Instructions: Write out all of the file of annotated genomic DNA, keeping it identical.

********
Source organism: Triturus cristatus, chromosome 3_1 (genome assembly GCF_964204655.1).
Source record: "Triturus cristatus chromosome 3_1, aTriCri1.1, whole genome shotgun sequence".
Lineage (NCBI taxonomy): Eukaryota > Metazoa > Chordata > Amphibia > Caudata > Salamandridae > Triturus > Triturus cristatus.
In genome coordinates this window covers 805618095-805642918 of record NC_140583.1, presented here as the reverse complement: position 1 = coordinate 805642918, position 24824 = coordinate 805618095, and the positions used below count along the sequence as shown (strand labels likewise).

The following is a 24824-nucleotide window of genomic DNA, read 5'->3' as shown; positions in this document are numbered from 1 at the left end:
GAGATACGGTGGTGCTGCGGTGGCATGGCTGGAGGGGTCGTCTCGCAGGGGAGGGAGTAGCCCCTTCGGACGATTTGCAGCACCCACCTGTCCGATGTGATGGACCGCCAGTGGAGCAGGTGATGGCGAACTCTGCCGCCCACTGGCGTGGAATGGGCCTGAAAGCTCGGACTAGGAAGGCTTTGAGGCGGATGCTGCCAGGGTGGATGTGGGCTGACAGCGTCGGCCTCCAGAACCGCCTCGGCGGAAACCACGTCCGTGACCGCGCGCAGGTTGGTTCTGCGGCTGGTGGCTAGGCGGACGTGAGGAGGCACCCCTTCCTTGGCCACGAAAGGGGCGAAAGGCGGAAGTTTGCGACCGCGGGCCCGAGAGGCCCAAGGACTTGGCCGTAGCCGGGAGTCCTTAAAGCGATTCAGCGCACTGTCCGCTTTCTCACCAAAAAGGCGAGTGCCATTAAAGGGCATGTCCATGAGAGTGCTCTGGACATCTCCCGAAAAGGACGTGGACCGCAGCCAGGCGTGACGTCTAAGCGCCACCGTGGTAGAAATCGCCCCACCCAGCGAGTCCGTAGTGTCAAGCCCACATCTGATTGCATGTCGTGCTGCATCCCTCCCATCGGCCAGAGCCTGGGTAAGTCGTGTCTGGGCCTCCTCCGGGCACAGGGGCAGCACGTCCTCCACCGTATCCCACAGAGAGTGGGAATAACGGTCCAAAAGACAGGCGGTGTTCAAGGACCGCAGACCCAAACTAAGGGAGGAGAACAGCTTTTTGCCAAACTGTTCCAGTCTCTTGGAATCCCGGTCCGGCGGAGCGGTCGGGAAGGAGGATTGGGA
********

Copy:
Source organism: Triturus cristatus, chromosome 3_1 (genome assembly GCF_964204655.1).
Source record: "Triturus cristatus chromosome 3_1, aTriCri1.1, whole genome shotgun sequence".
Lineage (NCBI taxonomy): Eukaryota > Metazoa > Chordata > Amphibia > Caudata > Salamandridae > Triturus > Triturus cristatus.
In genome coordinates this window covers 805618095-805642918 of record NC_140583.1, presented here as the reverse complement: position 1 = coordinate 805642918, position 24824 = coordinate 805618095, and the positions used below count along the sequence as shown (strand labels likewise).

The following is a 24824-nucleotide window of genomic DNA, read 5'->3' as shown; positions in this document are numbered from 1 at the left end:
GAGATACGGTGGTGCTGCGGTGGCATGGCTGGAGGGGTCGTCTCGCAGGGGAGGGAGTAGCCCCTTCGGACGATTTGCAGCACCCACCTGTCCGATGTGATGGACCGCCAGTGGAGCAGGTGATGGCGAACTCTGCCGCCCACTGGCGTGGAATGGGCCTGAAAGCTCGGACTAGGAAGGCTTTGAGGCGGATGCTGCCAGGGTGGATGTGGGCTGACAGCGTCGGCCTCCAGAACCGCCTCGGCGGAAACCACGTCCGTGACCGCGCGCAGGTTGGTTCTGCGGCTGGTGGCTAGGCGGACGTGAGGAGGCACCCCTTCCTTGGCCACGAAAGGGGCGAAAGGCGGAAGTTTGCGACCGCGGGCCCGAGAGGCCCAAGGACTTGGCCGTAGCCGGGAGTCCTTAAAGCGATTCAGCGCACTGTCCGCTTTCTCACCAAAAAGGCGAGTGCCATTAAAGGGCATGTCCATGAGAGTGCTCTGGACATCTCCCGAAAAGGACGTGGACCGCAGCCAGGCGTGACGTCTAAGCGCCACCGTGGTAGAAATCGCCCCACCCAGCGAGTCCGTAGTGTCAAGCCCACATCTGATTGCATGTCGTGCTGCATCCCTCCCATCGGCCAGAGCCTGGGTAAGTCGTGTCTGGGCCTCCTCCGGGCACAGGGGCAGCACGTCCTCCACCGTATCCCACAGAGAGTGGGAATAACGGTCCAAAAGACAGGCGGTGTTCAAGGACCGCAGACCCAAACTAAGGGAGGAGAACAGCTTTTTGCCAAACTGTTCCAGTCTCTTGGAATCCCGGTCCGGCGGAGCGGTCGGGAAGGAGGATTGGGA